After surviving Hurricane Sandy, NASA believes Artemis 1 is ready for flight

3 mins read

NASA has examined the consequences of Hurricane Nicole on their Artemis 1 mission, and the rocket looks to be ready to go to the Moon!

After surviving Hurricane Nicole on Wednesday and Thursday, Orion and the Space Launch System (SLS) experienced only minor problems. As a consequence, NASA is optimistic that Artemis 1 will be launched on November 16 for a roughly 25-day journey in orbit.

On Wednesday morning, Tropical Storm Nicole had sustained winds of up to 112 km/h and was expected to reach Hurricane 1 status overnight into Thursday, with wind speeds of roughly 120 km/h. The storm made landfall just south of the Space Coast, putting Kennedy Space Center right in the line of some of Nicole’s greatest winds.

The US Space Force 45th Weather Squadron prediction for Cape Canaveral and Kennedy Space Center called for wind speeds of up to 74 km/h overnight from Wednesday to Thursday, with gusts of up to 101 km/h. These were well below what Artemis 1 could endure.

read more: Large Challenger space shuttle part found by filmmakers

As the storm passed, sensors on the three 182-metre lightning towers that surround the launch pad recorded the actual wind speeds experienced by the rocket. Some of those records, according to the National Weather Service, exceeded the forecast and NASA’s stated limits for the rocket. This included a wind gust of 160 km/h at one point.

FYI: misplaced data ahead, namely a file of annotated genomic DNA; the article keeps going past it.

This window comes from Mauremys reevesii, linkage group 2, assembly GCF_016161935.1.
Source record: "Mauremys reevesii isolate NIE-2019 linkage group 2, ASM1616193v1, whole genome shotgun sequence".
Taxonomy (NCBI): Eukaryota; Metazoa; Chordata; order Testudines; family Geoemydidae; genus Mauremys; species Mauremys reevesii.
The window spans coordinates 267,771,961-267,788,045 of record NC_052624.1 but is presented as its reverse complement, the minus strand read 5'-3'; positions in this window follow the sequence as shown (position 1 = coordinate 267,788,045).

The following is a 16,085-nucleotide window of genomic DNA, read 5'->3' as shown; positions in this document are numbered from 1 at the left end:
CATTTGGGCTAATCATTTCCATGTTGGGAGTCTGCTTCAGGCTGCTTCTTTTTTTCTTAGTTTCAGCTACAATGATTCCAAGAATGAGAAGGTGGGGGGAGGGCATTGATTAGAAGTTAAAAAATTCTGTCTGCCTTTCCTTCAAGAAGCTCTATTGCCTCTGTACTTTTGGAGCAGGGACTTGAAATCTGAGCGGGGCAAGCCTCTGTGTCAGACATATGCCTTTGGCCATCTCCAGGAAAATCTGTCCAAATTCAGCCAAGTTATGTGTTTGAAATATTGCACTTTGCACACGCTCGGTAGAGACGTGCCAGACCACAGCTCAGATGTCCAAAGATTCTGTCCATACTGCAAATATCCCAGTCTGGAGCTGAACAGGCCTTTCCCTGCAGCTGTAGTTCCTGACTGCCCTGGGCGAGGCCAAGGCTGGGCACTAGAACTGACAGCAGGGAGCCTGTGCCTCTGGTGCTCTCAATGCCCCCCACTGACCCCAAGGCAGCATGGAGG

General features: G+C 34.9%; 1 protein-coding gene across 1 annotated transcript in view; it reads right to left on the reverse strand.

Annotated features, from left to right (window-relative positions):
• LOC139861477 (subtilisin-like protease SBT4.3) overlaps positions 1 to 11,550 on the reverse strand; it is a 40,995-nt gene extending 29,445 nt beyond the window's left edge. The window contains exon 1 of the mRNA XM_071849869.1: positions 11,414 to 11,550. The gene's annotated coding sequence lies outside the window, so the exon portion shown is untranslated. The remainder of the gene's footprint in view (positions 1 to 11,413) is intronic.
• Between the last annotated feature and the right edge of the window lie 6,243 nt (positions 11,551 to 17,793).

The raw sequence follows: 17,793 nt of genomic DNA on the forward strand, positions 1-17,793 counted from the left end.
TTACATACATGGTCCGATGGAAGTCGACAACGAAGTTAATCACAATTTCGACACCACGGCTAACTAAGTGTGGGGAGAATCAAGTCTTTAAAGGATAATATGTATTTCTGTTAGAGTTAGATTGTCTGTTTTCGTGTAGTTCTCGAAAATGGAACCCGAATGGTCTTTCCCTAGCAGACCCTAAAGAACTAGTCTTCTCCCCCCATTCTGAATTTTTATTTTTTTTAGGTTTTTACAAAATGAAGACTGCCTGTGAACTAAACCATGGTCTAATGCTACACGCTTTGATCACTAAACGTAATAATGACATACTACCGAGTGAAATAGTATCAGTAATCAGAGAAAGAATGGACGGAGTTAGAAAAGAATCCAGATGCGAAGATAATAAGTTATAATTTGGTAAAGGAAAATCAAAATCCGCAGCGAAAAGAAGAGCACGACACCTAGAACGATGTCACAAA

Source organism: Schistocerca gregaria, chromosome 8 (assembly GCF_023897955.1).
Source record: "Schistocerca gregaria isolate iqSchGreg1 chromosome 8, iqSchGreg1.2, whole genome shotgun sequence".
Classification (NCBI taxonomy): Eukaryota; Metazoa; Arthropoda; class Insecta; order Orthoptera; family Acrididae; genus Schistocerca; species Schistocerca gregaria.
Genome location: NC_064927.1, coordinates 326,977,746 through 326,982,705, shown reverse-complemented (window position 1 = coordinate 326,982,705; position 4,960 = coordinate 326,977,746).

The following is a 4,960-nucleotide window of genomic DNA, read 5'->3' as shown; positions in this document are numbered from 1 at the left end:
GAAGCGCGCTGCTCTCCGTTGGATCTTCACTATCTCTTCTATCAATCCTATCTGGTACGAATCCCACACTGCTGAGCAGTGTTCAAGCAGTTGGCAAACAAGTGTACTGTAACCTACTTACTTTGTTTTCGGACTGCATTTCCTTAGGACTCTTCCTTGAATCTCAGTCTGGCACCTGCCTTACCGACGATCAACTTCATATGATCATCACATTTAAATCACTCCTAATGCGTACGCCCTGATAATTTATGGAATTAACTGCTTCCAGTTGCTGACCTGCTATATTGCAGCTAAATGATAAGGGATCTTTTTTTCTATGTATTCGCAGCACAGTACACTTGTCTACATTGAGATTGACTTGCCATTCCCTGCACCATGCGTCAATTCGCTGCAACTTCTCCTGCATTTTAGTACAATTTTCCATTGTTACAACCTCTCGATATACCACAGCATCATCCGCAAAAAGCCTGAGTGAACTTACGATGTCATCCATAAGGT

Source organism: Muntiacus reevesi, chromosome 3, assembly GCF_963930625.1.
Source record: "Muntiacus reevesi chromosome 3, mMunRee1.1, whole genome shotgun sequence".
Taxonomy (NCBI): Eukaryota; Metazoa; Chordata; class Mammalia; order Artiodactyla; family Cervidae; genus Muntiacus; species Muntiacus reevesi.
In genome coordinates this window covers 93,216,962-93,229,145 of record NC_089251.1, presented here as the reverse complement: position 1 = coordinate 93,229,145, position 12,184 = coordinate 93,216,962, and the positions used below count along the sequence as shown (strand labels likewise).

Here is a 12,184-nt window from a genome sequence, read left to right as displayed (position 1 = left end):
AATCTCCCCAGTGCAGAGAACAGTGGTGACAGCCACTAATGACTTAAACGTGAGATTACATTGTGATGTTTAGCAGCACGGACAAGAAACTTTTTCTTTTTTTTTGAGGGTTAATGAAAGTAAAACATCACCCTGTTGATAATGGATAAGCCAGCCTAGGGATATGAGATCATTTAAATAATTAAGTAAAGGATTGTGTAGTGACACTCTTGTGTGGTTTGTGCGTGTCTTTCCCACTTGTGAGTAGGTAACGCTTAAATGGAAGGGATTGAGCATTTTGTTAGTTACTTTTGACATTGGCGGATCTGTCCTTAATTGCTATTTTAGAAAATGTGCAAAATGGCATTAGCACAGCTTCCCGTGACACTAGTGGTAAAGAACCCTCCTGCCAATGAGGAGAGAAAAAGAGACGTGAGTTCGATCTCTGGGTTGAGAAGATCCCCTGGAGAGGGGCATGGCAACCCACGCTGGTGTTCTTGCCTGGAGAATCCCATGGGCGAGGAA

During a news conference on Friday, Jim Free, assistant administrator for NASA’s Exploration Systems Development Mission Directorate, stressed that the rocket’s 138-kph wind tolerance is for speeds recorded at just about 12 meters above ground. The winds detected by the lightning tower sensors, on the other hand, were about 10 times that height (over 120 metres up).

After surviving Hurricane Sandy, NASA believes Artemis 1 is ready for flight. Nicole

Wind speeds naturally rise with height since friction with the ground decreases as you ascend. Furthermore, we’ve been modeling the change in wind speed with height with equations and computers for some time. So, when you scale that 160 km/h wind gust down from a height of 120 meters to what it would have been at 12 meters, it appears to be a lot less powerful.

read more: Robot dogs are evolving: They learned to stand on two legs

On Friday, the Artemis crew assessed the launch site and the rocket and discovered a few small concerns. There was a tear in the engine rain covers, some loose caulk, and water in the crew access arm, for example. There were also concerns with an umbilical between Orion and the SLS. So, while they still have work to do to fix those issues, Orion and SLS escaped Hurricane Nicole largely undamaged.

“There’s nothing standing in our way of reaching the 16th,” Free stated during the briefing.

NASA believes that the mission will be ready for launch on Wednesday, November 16 at 1:04 a.m. EST. If they require additional time, a backup launch date has been prepared for Saturday, November 19.

 

FİKRİKADİM

The ancient idea tries to provide the most accurate information to its readers in all the content it publishes.

Leave a Reply

Your email address will not be published.

Comment moderation is enabled. Your comment may take some time to appear.